Social and behavioral issues have been reported in boys with DMD, with parents reporting that these problems are exacerbated with the use of steroids. Similar to the findings reported in the literature,10,19 boys with DMD in this study had higher rates of behavioral problems than age-matched peers. Despite slightly higher rates of behavioral problems for the entire cohort, no statistically significant differences were found between steroid usage groups. These findings are similar to those of Hinton et al10 and Hendriksen et al5 who found that steroid usage was not significantly associated with behavioral outcomes. While not statistically significant, there were differences in the patterns of behavior seen among the three groups. Overall, the boys not taking steroids were less likely to be in the borderline/clinical range for any of the behavioral subscales. A greater percentage of boys taking prednisone had increased externalizing behaviors in the borderline/clinical range, which include rule-breaking and aggressive behaviors, while boys taking deflazacort demonstrated greater internalizing behavior problems associated with withdrawal and depression. It has been reported that boys with DMD who were using steroids showed less withdrawal than boys who were not using steroids;5,8 however, this is not consistent with the findings of this study. Solden et al20 reported that boys with DMD were more likely to have problems with anxiety-withdrawal than with aggression. In our cohort the behavioral tendencies, although not significant, differed by steroid use. The behavioral differences between the boys taking steroids and those who are not may be a function of age rather than medication, as the boys not on steroids were two to three years younger than boys taking steroids. While problems with behavior regulation, specifically oppositional-defiant and aggressive behaviors21 have been reported in boys with DMD, a greater percentage of boys with DMD demonstrated problems with internalizing behaviors rather than externalizing behaviors, which may be associated with having a chronic degenerative illness.

While self-report is considered the gold standard for measuring quality of life, parents are often asked to provide an assessment of their child’s quality of life. Proxy-reporting is problematic due to the inconsistencies in the level of agreement between the parent and child.22 Similar to the findings in the literature,8,23,24,25 boys with DMD and their parents showed poor to moderate agreement on perceived quality of life.24 Observable symptoms, such as physical functioning are highly consistent between the parent and child; however, internal domains such as school and emotional functioning yield poorer agreement.8 In previous studies, parents of boys with DMD tend to underestimate the health-related quality of life perceived by their sons.22,25 In contrast to Bray et al.,22 the boys with DMD in this study reported poorer quality of life than their parents for emotional and social functioning. The lack of agreement between the boys and their parents reflects the need for self-report questionnaires whenever possible in order to obtain the appropriate reference point.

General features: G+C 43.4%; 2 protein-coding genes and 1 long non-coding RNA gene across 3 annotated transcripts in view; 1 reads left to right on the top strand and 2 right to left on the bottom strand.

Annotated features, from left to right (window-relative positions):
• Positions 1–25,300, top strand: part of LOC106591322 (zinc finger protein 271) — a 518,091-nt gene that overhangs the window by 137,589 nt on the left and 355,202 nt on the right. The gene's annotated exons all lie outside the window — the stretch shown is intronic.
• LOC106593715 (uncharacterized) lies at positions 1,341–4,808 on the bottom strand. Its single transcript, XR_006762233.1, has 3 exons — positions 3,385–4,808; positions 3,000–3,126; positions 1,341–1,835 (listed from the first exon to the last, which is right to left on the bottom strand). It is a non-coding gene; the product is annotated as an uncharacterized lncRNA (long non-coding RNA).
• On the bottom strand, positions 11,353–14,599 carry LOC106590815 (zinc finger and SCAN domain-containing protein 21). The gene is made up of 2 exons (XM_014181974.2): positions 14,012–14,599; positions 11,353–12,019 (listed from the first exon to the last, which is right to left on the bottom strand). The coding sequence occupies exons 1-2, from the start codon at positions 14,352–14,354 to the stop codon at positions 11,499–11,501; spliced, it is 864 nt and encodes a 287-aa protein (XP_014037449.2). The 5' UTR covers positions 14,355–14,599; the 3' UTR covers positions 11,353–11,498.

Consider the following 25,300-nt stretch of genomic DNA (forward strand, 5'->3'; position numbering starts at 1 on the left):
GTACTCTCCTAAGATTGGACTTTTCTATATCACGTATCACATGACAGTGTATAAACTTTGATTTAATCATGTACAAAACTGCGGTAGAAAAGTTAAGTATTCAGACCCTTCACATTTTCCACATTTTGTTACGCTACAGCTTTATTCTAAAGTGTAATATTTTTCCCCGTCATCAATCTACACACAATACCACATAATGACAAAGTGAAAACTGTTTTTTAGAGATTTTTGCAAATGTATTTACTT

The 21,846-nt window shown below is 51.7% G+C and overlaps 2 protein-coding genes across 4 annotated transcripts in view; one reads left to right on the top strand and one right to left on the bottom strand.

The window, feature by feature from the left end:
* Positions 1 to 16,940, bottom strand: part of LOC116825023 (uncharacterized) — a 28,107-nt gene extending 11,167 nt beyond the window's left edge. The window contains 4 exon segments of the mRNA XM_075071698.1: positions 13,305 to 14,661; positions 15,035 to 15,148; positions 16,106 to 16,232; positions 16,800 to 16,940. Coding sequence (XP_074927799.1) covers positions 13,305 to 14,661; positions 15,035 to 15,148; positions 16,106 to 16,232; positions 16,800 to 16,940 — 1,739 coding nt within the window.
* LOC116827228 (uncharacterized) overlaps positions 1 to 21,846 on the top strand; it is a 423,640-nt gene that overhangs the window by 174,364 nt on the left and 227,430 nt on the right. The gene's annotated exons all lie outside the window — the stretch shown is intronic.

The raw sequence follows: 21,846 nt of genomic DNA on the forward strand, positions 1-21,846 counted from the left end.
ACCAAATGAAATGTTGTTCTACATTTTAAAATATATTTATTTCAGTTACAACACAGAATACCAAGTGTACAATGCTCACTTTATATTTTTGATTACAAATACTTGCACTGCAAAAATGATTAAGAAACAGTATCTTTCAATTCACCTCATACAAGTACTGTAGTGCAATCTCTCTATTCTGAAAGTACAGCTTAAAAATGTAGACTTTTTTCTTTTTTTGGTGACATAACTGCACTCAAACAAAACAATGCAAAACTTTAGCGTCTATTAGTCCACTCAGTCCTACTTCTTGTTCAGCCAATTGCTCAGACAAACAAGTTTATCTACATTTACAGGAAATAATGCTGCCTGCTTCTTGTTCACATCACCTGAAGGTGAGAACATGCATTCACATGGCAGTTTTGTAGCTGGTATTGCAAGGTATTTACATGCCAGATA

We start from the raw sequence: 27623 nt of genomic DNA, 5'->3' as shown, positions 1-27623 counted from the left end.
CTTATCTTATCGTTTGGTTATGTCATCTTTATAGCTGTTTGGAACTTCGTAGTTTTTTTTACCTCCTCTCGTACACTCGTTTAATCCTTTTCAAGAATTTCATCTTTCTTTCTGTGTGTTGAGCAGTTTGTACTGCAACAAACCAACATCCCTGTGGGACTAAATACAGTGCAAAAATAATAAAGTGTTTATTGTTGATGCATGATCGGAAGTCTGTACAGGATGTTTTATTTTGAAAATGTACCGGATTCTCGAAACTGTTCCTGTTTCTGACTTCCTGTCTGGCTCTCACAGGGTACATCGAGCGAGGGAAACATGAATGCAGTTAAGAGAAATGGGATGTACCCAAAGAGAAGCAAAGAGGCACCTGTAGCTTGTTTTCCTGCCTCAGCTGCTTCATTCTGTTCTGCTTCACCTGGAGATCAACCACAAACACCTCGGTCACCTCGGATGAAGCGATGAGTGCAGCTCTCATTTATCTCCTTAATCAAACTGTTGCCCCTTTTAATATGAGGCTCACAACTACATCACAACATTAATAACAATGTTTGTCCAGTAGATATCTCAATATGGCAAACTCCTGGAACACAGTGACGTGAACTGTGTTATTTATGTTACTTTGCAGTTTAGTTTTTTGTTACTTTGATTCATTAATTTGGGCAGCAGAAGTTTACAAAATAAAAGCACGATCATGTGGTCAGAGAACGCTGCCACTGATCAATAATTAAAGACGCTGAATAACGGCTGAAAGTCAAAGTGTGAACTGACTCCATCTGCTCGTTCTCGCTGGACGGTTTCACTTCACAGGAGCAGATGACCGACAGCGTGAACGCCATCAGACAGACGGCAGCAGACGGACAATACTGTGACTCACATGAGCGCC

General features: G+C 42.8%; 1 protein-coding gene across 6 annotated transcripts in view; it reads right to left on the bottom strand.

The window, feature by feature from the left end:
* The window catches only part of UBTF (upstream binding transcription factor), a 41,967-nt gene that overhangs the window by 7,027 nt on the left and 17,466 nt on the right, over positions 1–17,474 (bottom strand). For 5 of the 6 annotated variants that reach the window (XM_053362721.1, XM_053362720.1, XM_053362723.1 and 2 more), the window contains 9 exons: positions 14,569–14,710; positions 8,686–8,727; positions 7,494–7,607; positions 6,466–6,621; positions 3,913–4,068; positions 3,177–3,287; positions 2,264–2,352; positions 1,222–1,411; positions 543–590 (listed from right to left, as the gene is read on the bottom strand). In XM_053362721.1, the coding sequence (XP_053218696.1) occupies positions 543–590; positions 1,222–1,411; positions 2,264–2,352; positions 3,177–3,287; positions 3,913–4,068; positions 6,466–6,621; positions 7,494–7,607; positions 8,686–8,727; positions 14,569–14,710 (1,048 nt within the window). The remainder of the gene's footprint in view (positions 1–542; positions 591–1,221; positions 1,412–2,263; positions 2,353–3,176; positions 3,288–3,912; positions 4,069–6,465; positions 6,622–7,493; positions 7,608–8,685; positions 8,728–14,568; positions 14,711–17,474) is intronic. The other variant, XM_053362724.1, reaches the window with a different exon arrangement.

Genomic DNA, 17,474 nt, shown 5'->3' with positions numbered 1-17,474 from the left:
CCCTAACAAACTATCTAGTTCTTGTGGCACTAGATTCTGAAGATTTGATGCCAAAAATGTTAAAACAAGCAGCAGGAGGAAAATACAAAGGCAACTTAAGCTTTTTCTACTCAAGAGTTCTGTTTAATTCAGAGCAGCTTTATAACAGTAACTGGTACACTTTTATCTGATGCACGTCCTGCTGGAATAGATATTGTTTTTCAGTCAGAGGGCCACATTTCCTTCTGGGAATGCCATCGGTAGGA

Families of boys with DMD report that the quality of life and the mental health of their son are of major concern for them.26 Overall, both boys and their parents reported lower quality of life across all quality of life domains as compared to same-aged peers, similar to the results reported by Bendixen et al.11 In contrast to the literature, parents reported a decrease in psychosocial quality of life with increasing age. According to parental proxy data, decreased psychosocial quality of life and increased internalizing behaviors occurred as a function of age. This decrease in psychosocial quality of life may be related to reports in the literature that as boys with DMD get older they tend to become more withdrawn, depressed, and isolated.27 Additionally, as boys with DMD age, they may be physically unable to act out and demonstrate externalizing behaviors such as hitting. Similarly, increased internalizing behaviors such as anxiety, withdrawal and depressive symptoms were associated with decreased quality of life per child report. As emotional factors such as anxiety and depression have been found to contribute to peer problems for boys with DMD,5 this may further affect psychosocial quality of life. Despite the decreased psychosocial quality of life with increasing age reported by the parents, reports from boys with DMD were more consistent with the literature5,8 reporting an increase in psychosocial quality of life with increasing age. It is unclear from this study what factors influence the boys’ perceptions of improved psychosocial quality of life and how these differ from their parents.